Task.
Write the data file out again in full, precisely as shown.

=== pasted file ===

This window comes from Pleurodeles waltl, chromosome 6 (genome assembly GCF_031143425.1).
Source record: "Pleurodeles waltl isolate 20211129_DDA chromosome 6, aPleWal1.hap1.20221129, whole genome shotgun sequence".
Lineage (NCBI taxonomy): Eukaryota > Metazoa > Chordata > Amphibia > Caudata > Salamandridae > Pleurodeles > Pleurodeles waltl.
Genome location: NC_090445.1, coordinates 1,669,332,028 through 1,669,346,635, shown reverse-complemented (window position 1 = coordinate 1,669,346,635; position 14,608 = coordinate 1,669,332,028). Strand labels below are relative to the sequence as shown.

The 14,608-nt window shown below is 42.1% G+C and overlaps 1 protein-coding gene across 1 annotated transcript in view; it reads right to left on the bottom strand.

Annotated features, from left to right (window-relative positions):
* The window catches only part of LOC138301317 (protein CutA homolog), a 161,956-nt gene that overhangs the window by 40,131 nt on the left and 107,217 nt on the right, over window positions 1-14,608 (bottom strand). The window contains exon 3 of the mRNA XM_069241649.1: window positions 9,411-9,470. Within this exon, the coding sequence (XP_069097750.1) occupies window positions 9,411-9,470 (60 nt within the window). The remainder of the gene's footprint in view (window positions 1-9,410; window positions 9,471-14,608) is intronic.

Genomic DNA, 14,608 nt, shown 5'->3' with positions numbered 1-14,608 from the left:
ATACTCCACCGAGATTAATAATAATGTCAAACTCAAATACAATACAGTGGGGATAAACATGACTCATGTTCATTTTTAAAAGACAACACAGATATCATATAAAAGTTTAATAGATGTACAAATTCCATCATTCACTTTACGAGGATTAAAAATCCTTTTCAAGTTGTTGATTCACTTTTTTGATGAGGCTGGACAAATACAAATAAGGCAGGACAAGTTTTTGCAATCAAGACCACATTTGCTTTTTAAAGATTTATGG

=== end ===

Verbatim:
This window comes from Pleurodeles waltl, chromosome 6 (genome assembly GCF_031143425.1).
Source record: "Pleurodeles waltl isolate 20211129_DDA chromosome 6, aPleWal1.hap1.20221129, whole genome shotgun sequence".
Lineage (NCBI taxonomy): Eukaryota > Metazoa > Chordata > Amphibia > Caudata > Salamandridae > Pleurodeles > Pleurodeles waltl.
Genome location: NC_090445.1, coordinates 1,669,332,028 through 1,669,346,635, shown reverse-complemented (window position 1 = coordinate 1,669,346,635; position 14,608 = coordinate 1,669,332,028). Strand labels below are relative to the sequence as shown.

The 14,608-nt window shown below is 42.1% G+C and overlaps 1 protein-coding gene across 1 annotated transcript in view; it reads right to left on the bottom strand.

Annotated features, from left to right (window-relative positions):
* The window catches only part of LOC138301317 (protein CutA homolog), a 161,956-nt gene that overhangs the window by 40,131 nt on the left and 107,217 nt on the right, over window positions 1-14,608 (bottom strand). The window contains exon 3 of the mRNA XM_069241649.1: window positions 9,411-9,470. Within this exon, the coding sequence (XP_069097750.1) occupies window positions 9,411-9,470 (60 nt within the window). The remainder of the gene's footprint in view (window positions 1-9,410; window positions 9,471-14,608) is intronic.

Genomic DNA, 14,608 nt, shown 5'->3' with positions numbered 1-14,608 from the left:
ATACTCCACCGAGATTAATAATAATGTCAAACTCAAATACAATACAGTGGGGATAAACATGACTCATGTTCATTTTTAAAAGACAACACAGATATCATATAAAAGTTTAATAGATGTACAAATTCCATCATTCACTTTACGAGGATTAAAAATCCTTTTCAAGTTGTTGATTCACTTTTTTGATGAGGCTGGACAAATACAAATAAGGCAGGACAAGTTTTTGCAATCAAGACCACATTTGCTTTTTAAAGATTTATGG